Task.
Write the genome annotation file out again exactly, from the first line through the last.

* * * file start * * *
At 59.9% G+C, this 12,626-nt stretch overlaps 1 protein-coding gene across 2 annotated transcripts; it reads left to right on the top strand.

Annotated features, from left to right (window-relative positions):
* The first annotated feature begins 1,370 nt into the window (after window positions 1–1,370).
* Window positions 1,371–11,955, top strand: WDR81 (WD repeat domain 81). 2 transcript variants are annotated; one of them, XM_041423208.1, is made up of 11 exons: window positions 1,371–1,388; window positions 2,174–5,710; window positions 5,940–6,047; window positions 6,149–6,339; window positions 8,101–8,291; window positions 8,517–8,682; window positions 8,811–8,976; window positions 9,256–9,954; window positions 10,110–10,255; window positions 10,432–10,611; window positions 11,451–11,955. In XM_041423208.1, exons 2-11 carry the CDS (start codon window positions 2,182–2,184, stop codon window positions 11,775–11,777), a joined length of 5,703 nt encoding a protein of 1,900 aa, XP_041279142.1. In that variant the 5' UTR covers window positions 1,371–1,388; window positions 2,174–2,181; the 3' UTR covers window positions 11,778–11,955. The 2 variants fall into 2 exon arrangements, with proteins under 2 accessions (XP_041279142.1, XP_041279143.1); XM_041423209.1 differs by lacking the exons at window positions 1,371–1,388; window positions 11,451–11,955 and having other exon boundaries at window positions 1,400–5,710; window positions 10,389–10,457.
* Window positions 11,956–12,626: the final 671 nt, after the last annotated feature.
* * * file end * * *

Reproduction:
At 59.9% G+C, this 12,626-nt stretch overlaps 1 protein-coding gene across 2 annotated transcripts; it reads left to right on the top strand.

Annotated features, from left to right (window-relative positions):
* The first annotated feature begins 1,370 nt into the window (after window positions 1–1,370).
* Window positions 1,371–11,955, top strand: WDR81 (WD repeat domain 81). 2 transcript variants are annotated; one of them, XM_041423208.1, is made up of 11 exons: window positions 1,371–1,388; window positions 2,174–5,710; window positions 5,940–6,047; window positions 6,149–6,339; window positions 8,101–8,291; window positions 8,517–8,682; window positions 8,811–8,976; window positions 9,256–9,954; window positions 10,110–10,255; window positions 10,432–10,611; window positions 11,451–11,955. In XM_041423208.1, exons 2-11 carry the CDS (start codon window positions 2,182–2,184, stop codon window positions 11,775–11,777), a joined length of 5,703 nt encoding a protein of 1,900 aa, XP_041279142.1. In that variant the 5' UTR covers window positions 1,371–1,388; window positions 2,174–2,181; the 3' UTR covers window positions 11,778–11,955. The 2 variants fall into 2 exon arrangements, with proteins under 2 accessions (XP_041279142.1, XP_041279143.1); XM_041423209.1 differs by lacking the exons at window positions 1,371–1,388; window positions 11,451–11,955 and having other exon boundaries at window positions 1,400–5,710; window positions 10,389–10,457.
* Window positions 11,956–12,626: the final 671 nt, after the last annotated feature.